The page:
It’s the one expenditure stream that farmers can’t avoid – having to stock up on supplies. Profitable farms must have regular and diverse supplies to keep churning out the products to keep the revenue coming in. Farmers can cut back on many items but if they need feed, or fencing wire, or fertiliser, or poultry supplies they simply have to go out and buy them.
But now farmers have an extra weapon in their armoury which enables them to be more selective about how much they pay for supplies – modern technology. In the past farmers relied on catalogues or newspaper ads, the local farm shop or word of mouth. Now they can walk out of the cow shed, into their office and fire up the laptop.
There is a staggering array of information available to help them find the best price for cattle feed, worming products or that new pair of shocking pink ladies wellies that their wife wants for her birthday.
The world wide web means farmers are no longer tied to a few suppliers. They simply surf the internet to track down the best rates, not to mention the best advice. Information about which products are best for what problem is freely available too. A little time spent on the internet can mean a large saving in overall costs.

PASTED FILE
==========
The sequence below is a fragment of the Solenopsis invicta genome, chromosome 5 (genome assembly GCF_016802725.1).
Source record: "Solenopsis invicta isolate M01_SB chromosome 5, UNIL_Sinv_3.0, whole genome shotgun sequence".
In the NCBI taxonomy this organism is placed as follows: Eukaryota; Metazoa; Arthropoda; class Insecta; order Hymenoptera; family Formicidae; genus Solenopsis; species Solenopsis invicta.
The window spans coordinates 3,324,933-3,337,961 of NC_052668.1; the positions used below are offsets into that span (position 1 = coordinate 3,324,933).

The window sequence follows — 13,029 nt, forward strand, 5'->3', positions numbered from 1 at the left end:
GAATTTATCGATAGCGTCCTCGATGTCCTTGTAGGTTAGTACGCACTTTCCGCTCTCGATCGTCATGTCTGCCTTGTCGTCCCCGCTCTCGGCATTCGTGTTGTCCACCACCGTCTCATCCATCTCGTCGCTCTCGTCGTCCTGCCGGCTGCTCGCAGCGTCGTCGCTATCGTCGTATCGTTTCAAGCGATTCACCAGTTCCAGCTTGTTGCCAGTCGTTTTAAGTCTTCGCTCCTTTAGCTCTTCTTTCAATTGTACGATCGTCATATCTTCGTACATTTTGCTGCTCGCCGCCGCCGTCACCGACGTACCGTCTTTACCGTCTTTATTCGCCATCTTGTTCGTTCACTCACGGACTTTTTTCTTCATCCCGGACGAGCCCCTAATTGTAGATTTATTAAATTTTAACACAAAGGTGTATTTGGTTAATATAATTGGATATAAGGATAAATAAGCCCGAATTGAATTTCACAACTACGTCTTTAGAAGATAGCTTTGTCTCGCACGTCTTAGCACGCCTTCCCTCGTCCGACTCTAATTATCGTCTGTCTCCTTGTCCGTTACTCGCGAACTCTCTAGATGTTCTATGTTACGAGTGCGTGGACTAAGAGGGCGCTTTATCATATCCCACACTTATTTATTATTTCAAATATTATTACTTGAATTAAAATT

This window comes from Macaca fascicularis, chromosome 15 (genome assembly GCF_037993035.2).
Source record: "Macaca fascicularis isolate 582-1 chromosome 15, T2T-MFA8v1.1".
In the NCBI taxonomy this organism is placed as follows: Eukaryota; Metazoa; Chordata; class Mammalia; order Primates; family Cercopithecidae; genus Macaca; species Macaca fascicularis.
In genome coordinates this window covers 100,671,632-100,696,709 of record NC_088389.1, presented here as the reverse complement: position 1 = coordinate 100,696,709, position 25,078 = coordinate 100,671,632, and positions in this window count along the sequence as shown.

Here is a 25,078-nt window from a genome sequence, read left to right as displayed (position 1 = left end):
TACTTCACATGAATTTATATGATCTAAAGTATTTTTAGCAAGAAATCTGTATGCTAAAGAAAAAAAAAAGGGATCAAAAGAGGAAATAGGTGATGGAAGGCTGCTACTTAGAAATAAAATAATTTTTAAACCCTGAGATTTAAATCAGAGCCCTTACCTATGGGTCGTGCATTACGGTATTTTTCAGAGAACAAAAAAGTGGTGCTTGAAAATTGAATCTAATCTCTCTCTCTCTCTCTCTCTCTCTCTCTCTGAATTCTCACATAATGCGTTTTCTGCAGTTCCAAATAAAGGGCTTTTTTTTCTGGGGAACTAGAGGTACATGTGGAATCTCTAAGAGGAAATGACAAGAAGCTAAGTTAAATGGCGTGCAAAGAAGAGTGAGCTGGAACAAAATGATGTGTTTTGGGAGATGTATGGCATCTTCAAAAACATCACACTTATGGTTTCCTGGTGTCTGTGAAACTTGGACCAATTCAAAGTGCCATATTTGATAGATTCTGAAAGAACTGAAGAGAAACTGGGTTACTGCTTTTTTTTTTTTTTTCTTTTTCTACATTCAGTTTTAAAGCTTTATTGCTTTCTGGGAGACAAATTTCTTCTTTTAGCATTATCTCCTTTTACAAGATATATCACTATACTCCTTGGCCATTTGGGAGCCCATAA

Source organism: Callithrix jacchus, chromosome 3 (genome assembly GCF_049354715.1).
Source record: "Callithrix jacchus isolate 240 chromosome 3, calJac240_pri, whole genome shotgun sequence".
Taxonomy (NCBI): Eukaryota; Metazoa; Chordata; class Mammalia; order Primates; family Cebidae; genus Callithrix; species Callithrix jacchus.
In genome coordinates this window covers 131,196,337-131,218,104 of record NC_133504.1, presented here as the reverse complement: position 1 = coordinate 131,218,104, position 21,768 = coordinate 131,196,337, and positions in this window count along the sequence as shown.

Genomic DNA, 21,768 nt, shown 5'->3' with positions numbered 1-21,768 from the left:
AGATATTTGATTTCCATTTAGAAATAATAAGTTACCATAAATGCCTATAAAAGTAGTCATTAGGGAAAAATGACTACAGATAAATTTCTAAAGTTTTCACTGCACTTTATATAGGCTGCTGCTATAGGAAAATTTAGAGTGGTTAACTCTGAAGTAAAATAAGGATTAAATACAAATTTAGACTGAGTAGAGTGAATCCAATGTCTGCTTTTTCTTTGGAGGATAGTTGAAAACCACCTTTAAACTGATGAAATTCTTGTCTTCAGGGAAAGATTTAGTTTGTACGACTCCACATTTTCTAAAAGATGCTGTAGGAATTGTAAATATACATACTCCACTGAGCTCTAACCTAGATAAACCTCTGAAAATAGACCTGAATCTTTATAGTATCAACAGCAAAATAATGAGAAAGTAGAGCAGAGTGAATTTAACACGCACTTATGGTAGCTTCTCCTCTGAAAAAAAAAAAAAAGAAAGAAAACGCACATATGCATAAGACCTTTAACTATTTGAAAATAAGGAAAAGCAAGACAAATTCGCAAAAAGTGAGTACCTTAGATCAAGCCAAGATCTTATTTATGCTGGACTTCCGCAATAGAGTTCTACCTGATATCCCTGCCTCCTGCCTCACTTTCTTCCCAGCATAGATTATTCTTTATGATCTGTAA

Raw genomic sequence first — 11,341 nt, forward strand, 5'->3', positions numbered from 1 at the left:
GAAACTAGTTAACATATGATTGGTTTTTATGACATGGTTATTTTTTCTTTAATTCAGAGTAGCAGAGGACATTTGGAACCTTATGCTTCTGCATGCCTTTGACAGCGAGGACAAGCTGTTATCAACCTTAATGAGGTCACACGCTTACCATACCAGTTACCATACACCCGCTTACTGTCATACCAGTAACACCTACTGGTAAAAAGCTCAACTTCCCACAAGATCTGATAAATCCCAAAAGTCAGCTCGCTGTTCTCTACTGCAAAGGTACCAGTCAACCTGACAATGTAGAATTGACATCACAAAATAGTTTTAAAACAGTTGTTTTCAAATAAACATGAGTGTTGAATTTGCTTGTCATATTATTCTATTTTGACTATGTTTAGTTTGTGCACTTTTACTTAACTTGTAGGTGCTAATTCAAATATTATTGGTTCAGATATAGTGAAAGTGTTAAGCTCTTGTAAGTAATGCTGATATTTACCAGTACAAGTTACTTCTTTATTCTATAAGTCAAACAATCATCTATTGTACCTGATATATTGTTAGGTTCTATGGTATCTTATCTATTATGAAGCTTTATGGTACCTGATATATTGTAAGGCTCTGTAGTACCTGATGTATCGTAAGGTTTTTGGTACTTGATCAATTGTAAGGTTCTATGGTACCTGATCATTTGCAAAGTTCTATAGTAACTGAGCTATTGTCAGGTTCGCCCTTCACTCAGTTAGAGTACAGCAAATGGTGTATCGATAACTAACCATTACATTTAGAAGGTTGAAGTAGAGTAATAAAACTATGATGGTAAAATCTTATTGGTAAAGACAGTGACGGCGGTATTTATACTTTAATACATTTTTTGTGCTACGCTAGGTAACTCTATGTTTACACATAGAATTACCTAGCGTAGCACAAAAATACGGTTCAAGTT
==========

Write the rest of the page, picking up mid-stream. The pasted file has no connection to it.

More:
That does not mean, however, that the local shop might not have the best deal. One of the things in their favour is that they usually know the customers and want them to keep coming back. And buying locally normally means there are no delivery or postage charges. Farmers can simply take away what they need then and there.
Farmers’ markets can also be a good source of farm supplies. As long as they are not too many miles away, they can be a cheap and easy way to pick up what you need. It’s best to arrive either early or late. Arriving early means you get the first, or nearly first, pick of what’s on offer. On the other hand, arriving late means you might be able to pick up some good discounts. After all, if the product is not sold it means it has to be packed up and taken back again. And at markets cash is king. Unlike the internet with its plastic money, you can haggle. A pocketful of small bills can be a powerful persuader.